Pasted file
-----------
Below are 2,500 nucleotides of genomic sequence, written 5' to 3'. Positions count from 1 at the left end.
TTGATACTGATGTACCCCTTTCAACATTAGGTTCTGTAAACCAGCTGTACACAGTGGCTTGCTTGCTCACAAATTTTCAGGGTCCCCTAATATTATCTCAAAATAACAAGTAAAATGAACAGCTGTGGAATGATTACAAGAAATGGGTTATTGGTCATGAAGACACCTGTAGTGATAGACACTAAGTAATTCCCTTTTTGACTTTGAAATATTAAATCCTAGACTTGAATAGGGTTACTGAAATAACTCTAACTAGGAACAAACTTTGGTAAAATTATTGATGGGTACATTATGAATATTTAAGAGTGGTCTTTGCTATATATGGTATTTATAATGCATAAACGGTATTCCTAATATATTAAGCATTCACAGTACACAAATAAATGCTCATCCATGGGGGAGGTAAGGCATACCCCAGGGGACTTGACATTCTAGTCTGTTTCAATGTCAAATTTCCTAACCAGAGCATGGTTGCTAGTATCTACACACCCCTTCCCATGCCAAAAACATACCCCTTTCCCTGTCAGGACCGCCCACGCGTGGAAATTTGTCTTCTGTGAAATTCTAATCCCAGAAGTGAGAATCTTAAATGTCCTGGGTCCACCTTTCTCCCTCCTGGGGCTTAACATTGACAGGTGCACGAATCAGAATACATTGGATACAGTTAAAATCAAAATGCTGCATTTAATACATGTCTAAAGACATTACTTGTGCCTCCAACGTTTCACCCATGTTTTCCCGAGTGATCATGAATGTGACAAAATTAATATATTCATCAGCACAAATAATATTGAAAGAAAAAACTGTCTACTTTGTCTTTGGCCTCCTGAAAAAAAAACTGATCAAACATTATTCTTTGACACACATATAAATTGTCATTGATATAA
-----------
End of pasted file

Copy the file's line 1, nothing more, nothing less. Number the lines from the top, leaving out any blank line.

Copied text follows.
Below are 2,500 nucleotides of genomic sequence, written 5' to 3'. Positions count from 1 at the left end.